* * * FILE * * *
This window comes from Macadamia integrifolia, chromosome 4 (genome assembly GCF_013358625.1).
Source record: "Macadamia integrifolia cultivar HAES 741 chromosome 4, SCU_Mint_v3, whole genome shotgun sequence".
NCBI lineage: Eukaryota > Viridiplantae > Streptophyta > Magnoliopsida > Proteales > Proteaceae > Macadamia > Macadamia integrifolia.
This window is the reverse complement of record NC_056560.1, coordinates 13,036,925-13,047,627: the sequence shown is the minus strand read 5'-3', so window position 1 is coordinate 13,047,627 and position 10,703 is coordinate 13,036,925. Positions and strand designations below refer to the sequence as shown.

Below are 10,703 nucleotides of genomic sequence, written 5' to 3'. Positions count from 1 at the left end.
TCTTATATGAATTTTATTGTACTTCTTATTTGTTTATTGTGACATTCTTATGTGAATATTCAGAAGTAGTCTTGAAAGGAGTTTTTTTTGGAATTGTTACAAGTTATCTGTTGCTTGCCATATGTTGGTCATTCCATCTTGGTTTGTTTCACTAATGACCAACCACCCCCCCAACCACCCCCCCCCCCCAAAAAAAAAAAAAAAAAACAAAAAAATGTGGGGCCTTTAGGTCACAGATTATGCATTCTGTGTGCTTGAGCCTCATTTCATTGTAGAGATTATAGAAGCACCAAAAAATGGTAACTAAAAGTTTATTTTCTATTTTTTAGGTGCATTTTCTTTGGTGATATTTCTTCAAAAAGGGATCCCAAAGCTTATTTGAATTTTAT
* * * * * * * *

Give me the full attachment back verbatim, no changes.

This window comes from Macadamia integrifolia, chromosome 4 (genome assembly GCF_013358625.1).
Source record: "Macadamia integrifolia cultivar HAES 741 chromosome 4, SCU_Mint_v3, whole genome shotgun sequence".
NCBI lineage: Eukaryota > Viridiplantae > Streptophyta > Magnoliopsida > Proteales > Proteaceae > Macadamia > Macadamia integrifolia.
This window is the reverse complement of record NC_056560.1, coordinates 13,036,925-13,047,627: the sequence shown is the minus strand read 5'-3', so window position 1 is coordinate 13,047,627 and position 10,703 is coordinate 13,036,925. Positions and strand designations below refer to the sequence as shown.

Below are 10,703 nucleotides of genomic sequence, written 5' to 3'. Positions count from 1 at the left end.
TCTTATATGAATTTTATTGTACTTCTTATTTGTTTATTGTGACATTCTTATGTGAATATTCAGAAGTAGTCTTGAAAGGAGTTTTTTTTGGAATTGTTACAAGTTATCTGTTGCTTGCCATATGTTGGTCATTCCATCTTGGTTTGTTTCACTAATGACCAACCACCCCCCCAACCACCCCCCCCCCCCAAAAAAAAAAAAAAAAAACAAAAAAATGTGGGGCCTTTAGGTCACAGATTATGCATTCTGTGTGCTTGAGCCTCATTTCATTGTAGAGATTATAGAAGCACCAAAAAATGGTAACTAAAAGTTTATTTTCTATTTTTTAGGTGCATTTTCTTTGGTGATATTTCTTCAAAAAGGGATCCCAAAGCTTATTTGAATTTTAT